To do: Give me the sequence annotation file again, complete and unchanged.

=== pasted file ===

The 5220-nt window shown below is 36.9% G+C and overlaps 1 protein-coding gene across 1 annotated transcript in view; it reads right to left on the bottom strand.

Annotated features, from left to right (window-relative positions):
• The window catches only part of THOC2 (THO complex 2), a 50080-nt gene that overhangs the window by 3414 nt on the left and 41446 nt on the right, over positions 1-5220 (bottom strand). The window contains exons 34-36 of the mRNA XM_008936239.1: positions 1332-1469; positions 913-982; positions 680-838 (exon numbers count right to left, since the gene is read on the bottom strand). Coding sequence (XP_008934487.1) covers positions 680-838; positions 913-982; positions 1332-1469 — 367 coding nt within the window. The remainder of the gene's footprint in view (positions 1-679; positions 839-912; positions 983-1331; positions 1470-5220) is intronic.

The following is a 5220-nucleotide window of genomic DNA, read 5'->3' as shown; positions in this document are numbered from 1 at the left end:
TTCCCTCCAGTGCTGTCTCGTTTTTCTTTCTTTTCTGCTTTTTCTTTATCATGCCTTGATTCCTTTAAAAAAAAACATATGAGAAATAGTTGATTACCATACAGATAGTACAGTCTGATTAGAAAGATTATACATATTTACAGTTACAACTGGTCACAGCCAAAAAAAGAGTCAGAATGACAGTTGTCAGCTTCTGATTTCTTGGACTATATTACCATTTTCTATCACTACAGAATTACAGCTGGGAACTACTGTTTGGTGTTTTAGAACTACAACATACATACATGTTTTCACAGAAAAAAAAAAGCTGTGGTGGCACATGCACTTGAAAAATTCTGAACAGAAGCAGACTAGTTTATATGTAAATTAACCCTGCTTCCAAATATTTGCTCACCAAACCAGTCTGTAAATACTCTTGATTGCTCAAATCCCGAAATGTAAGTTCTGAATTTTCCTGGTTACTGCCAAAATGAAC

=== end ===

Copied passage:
The 5220-nt window shown below is 36.9% G+C and overlaps 1 protein-coding gene across 1 annotated transcript in view; it reads right to left on the bottom strand.

Annotated features, from left to right (window-relative positions):
• The window catches only part of THOC2 (THO complex 2), a 50080-nt gene that overhangs the window by 3414 nt on the left and 41446 nt on the right, over positions 1-5220 (bottom strand). The window contains exons 34-36 of the mRNA XM_008936239.1: positions 1332-1469; positions 913-982; positions 680-838 (exon numbers count right to left, since the gene is read on the bottom strand). Coding sequence (XP_008934487.1) covers positions 680-838; positions 913-982; positions 1332-1469 — 367 coding nt within the window. The remainder of the gene's footprint in view (positions 1-679; positions 839-912; positions 983-1331; positions 1470-5220) is intronic.

The following is a 5220-nucleotide window of genomic DNA, read 5'->3' as shown; positions in this document are numbered from 1 at the left end:
TTCCCTCCAGTGCTGTCTCGTTTTTCTTTCTTTTCTGCTTTTTCTTTATCATGCCTTGATTCCTTTAAAAAAAAACATATGAGAAATAGTTGATTACCATACAGATAGTACAGTCTGATTAGAAAGATTATACATATTTACAGTTACAACTGGTCACAGCCAAAAAAAGAGTCAGAATGACAGTTGTCAGCTTCTGATTTCTTGGACTATATTACCATTTTCTATCACTACAGAATTACAGCTGGGAACTACTGTTTGGTGTTTTAGAACTACAACATACATACATGTTTTCACAGAAAAAAAAAAGCTGTGGTGGCACATGCACTTGAAAAATTCTGAACAGAAGCAGACTAGTTTATATGTAAATTAACCCTGCTTCCAAATATTTGCTCACCAAACCAGTCTGTAAATACTCTTGATTGCTCAAATCCCGAAATGTAAGTTCTGAATTTTCCTGGTTACTGCCAAAATGAAC